Skills For Health Draft on Proposed National Occupational Standards (NOS) for Psychodynamic/Psychoanalytic Practitioners – A Response And Critique

Introductory Comments

The NOS draft relating to psychodynamic/psychoanalytic therapy represents a highly biased and particular view of what psychotherapy consists of. The covering note which accompanies the draft NOS states that the NOS are based on an appraisal of ‘manuals of dynamic therapies that have been used in research trials and which have been shown to be effective when applied’. However, there are simply no manuals of psychoanalysis as psychoanalysis is not a treatment that can be applied: rather, as all the major theorists of psychoanalysis have pointed out, it is something which is invented afresh in each case by the analysand and analyst. This is reflected in the fact that the list of manuals supplied by SfH contains no psychoanalytic texts, only those concerning other forms of therapy.

Psychoanalysis is based on transference and the idea that our conscious demands are moulded by unconscious desires and phantasies. The NOS place an inordinate emphasis on conscious aspects of an analysand’s demands and also on the idea of a clarity of communication between analyst and analysand, assumptions which are not accepted by the majority of theorists of psychoanalysis. Furthermore, the NOS are based around an idea of the ‘performance’ of the analyst, something which can only reinforce and even foster an alienation in the clinician if they feel that they have to distinguish their own activity from what their activity is supposed to be. This is in fact an alienation that many patients complain of and in fact seek psychoanalysis or psychotherapy to resolve. The above assumptions have shaped the NOS and are compatible with most forms of cognitive behavioural therapy but not with Freudian, Jungian, Kleinian or Lacanian psychoanalysis, or with most other forms of psychoanalytic practice that take place today in Britain and around the world.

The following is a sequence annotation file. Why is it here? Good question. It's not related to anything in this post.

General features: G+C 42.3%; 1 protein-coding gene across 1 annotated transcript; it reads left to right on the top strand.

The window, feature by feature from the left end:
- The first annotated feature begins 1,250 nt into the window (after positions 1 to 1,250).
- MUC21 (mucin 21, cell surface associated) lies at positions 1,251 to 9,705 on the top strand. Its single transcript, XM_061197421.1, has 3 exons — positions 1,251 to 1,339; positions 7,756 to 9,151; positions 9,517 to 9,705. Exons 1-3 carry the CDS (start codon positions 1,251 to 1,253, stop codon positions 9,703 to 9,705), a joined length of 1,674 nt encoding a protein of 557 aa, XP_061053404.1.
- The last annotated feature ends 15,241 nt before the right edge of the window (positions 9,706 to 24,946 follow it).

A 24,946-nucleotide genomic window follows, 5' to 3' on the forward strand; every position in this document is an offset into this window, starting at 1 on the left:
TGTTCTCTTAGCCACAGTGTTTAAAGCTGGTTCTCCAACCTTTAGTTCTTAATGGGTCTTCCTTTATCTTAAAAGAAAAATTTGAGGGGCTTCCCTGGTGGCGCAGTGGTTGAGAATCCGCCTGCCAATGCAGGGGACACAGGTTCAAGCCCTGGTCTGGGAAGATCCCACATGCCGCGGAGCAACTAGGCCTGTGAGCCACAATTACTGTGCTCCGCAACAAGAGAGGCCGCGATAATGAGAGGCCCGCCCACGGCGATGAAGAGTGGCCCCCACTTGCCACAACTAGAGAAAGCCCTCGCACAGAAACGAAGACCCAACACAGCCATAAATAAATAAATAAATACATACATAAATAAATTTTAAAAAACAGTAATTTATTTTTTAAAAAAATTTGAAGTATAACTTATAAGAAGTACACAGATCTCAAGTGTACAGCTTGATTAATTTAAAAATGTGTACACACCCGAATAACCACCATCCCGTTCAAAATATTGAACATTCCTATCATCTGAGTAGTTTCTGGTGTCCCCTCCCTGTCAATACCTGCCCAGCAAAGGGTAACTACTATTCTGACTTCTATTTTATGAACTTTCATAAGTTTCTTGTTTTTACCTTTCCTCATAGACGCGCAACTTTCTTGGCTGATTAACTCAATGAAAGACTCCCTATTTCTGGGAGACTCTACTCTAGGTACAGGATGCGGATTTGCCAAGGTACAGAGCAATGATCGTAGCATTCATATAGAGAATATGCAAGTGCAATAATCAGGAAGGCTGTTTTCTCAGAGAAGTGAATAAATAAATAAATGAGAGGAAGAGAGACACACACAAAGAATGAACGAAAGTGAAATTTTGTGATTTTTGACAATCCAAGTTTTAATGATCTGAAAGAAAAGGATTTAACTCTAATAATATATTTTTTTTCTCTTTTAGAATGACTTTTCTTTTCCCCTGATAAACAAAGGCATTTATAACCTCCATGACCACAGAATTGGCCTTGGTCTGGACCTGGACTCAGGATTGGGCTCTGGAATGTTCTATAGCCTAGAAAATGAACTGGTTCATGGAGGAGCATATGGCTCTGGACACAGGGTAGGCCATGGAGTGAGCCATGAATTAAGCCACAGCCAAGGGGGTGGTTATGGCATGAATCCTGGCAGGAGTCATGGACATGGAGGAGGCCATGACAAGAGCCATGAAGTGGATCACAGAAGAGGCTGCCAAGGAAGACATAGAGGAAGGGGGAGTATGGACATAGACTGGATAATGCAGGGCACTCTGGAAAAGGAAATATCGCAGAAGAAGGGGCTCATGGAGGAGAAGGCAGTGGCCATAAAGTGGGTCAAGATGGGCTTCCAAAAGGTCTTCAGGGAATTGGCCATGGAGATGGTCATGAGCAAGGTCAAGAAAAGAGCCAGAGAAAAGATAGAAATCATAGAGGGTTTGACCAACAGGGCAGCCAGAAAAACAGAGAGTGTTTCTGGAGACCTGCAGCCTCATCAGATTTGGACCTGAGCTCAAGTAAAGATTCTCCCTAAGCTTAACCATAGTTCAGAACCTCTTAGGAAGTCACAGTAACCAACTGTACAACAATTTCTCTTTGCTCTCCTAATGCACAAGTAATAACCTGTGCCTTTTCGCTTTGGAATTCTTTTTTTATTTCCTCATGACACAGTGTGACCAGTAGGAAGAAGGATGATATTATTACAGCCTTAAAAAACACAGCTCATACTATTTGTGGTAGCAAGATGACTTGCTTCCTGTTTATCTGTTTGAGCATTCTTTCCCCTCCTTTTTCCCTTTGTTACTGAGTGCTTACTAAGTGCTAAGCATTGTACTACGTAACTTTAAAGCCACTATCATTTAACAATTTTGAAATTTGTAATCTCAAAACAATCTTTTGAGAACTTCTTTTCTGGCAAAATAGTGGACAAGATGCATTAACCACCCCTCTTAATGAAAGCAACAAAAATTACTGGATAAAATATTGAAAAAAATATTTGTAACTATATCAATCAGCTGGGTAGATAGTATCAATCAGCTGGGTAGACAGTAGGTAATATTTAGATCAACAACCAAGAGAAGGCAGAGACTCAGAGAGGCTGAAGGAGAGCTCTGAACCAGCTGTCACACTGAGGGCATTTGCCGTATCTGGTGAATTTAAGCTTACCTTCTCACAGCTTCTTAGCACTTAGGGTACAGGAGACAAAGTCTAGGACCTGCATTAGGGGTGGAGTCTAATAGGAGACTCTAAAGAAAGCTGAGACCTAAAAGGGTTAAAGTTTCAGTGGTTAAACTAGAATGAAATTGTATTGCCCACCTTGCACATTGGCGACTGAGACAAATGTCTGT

There is one other general point which concerns all of the proposed NOS. Each section of the document starts with an explicit emphasis on the importance of respecting difference, yet Skills for Health have admitted that the group which has drafted this document has not been formed on a democratic basis. Representatives of the majority of psychoanalytic practitioners currently practising in this country have been excluded from the working party responsible for the draft despite written assurances that they would be included. There is thus an astonishing contradiction between the ethos which is supposedly at the core of the document and that which has in fact been operative in its construction. This point has to be recognised in order to grasp the essential problems in the draft NOS.